Mark Loane

Mark Loane
Full name Mark Edward Loane
Date of birth (1954-07-11) 11 July 1954
Place of birth Ipswich, Australia
Height 6 ft 3 in (1.91 m)[1]
Weight 233 lb (106 kg)[1]
School St. Joseph's Nudgee College
University University of Qld
Occupation(s) Ophthalmic Surgeon
Rugby union career
Playing career
Position Flanker
Professional / senior clubs
Years Club / team Caps (points)
1973–82 University
Provincial/State sides
Years Club / team Caps (points)
1973–82 Queensland 89
National team(s)
Years Club / team Caps (points)
1973–82 Australia 28 (8)
correct as of 24 May 2007.

Mark Edward Loane AM is an Australian former rugby union football player, who played 89 games for Queensland and 28 Tests for the Wallabies. Described by Bret Harris in his book, The Marauding Maroons, as "the closest thing to a folk hero Queensland has seen", Loane was noted for devastating barging runs and on occasion the game would be won by one of these characteristic bursts.

Early life & family

The son of a judge who moved around Northern Queensland on judicial matters, Mark Loane was born in Ipswich, Queensland. He first attended Gympie Christian Brothers before being sent St. Joseph's Nudgee College as a boarder.[2] He is married to Elizabeth Loane (née O'Neil) and has two daughters.

Rugby career

Loane's senior rugby started in 1973 at the University of Queensland Rugby Club where he was coached by former Wallabies, Jules Guerassimoff and Chilla Wilson. State and national coach Bob Templeton was closely involved at the club. Loane came to Templeton's attention and was he selected aged eighteen to represent Australia when Tonga toured in 1973. He played in both Tests. The following year he made an appearance against the All Blacks. [3]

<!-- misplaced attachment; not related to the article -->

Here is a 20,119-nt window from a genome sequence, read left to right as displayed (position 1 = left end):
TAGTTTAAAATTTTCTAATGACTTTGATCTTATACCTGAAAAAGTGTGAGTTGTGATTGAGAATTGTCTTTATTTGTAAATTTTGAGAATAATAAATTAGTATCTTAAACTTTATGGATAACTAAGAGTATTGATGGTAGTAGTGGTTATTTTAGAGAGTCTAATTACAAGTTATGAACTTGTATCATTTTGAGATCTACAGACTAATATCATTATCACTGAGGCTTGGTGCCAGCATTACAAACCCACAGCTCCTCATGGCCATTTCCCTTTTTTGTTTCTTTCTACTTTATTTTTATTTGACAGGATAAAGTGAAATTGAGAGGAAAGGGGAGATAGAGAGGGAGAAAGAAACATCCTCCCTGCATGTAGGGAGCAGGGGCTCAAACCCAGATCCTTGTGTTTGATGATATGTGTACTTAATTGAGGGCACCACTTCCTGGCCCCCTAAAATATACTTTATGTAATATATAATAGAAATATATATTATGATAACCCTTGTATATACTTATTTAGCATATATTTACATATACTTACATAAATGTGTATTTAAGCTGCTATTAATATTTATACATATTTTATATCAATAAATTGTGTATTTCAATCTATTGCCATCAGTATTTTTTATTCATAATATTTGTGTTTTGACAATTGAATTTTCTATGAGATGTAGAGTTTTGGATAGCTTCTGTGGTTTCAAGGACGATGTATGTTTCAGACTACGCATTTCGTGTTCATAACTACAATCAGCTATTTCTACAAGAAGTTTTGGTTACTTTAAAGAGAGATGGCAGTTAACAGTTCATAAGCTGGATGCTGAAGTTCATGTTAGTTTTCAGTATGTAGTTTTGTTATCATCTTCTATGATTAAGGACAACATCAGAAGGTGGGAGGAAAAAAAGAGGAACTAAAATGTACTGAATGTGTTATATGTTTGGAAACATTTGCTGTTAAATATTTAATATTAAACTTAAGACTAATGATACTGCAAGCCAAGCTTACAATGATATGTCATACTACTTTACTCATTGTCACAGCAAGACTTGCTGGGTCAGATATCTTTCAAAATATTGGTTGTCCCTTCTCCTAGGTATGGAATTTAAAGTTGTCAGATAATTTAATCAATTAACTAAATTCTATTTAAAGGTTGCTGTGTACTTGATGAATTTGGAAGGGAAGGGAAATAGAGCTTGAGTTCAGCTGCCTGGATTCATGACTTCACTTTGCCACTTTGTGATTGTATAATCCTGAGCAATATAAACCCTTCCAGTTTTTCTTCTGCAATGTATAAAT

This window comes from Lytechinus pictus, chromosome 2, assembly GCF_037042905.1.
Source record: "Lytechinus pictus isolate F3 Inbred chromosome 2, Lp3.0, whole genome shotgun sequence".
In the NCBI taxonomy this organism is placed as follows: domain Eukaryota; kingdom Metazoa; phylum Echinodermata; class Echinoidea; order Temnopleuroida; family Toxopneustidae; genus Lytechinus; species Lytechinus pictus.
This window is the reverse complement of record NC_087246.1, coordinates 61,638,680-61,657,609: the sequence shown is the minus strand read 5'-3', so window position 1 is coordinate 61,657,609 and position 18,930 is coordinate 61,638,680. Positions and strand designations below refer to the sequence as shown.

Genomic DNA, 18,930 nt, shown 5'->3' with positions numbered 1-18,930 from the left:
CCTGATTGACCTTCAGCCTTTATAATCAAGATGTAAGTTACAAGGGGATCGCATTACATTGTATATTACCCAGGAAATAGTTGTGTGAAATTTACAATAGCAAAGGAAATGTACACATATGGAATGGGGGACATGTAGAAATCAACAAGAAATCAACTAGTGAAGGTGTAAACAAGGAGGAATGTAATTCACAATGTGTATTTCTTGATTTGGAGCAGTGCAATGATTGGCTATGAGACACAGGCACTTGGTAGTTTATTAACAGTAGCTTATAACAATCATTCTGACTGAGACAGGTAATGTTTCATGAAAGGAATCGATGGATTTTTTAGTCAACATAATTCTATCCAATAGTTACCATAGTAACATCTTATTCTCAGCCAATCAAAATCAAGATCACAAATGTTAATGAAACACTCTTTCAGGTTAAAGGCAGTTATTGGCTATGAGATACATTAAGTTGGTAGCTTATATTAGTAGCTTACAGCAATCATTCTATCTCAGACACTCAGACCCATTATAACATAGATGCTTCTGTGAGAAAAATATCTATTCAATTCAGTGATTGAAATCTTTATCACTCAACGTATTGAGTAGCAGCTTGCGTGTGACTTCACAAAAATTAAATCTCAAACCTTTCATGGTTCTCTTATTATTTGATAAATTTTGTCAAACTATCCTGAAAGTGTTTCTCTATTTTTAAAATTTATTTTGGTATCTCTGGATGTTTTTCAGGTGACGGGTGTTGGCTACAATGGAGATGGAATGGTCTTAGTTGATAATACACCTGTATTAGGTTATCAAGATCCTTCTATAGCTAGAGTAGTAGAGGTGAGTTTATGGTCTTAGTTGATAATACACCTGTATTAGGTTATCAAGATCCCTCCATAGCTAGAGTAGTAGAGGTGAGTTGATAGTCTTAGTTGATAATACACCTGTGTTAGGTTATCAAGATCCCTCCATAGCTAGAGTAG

In 1975 he played in a Test match against Japan and in two Tests against a touring England team. He was selected that year to make the 1975–76 Australia rugby union tour of Britain and Ireland led by John Hipwell. Loane played in consecutive tour matches 1 through 4 but was injured in the game against London Counties and missed a number of matches including the Scottish and Welsh Tests. He played in eight straight games when he recovered, including the Tests against England and Ireland. [4]

In 1976 Loane played in all three Tests matches against the visiting Fijians and also captained Queensland against them. He was also selected for the short 1976 Australia rugby union tour of Europe under captain Geoff Shaw. Two years later when Wales visited Loane again captained Queensland against the visitors and played in two spiteful Test matches, both won. He made the 1978 Australia rugby union tour of New Zealand and although Loane was in the incumbent Queensland captain, his state rival Tony Shaw was selected by coach Daryl Haberecht as the squad's captain.[5] Injury restricted Loane to just two tour match appearances against Hawkes Bay and Manawatu.

Loane's first Test as national captain was the 1979 Test against the All Blacks at the Sydney Cricket Ground which Australia won 12–6 to take back the Bledisloe Cup for the first time in 30 years. He also played against Ireland in two Tests and again captained the Queensland state side. That year the ARU showed full confidence in his leadership selecting him as squad captain for the 1979 Australia rugby union tour of Argentina, the first Wallaby tour to South America. He played in six of the seven matches including both Tests, for one win and one loss. [6]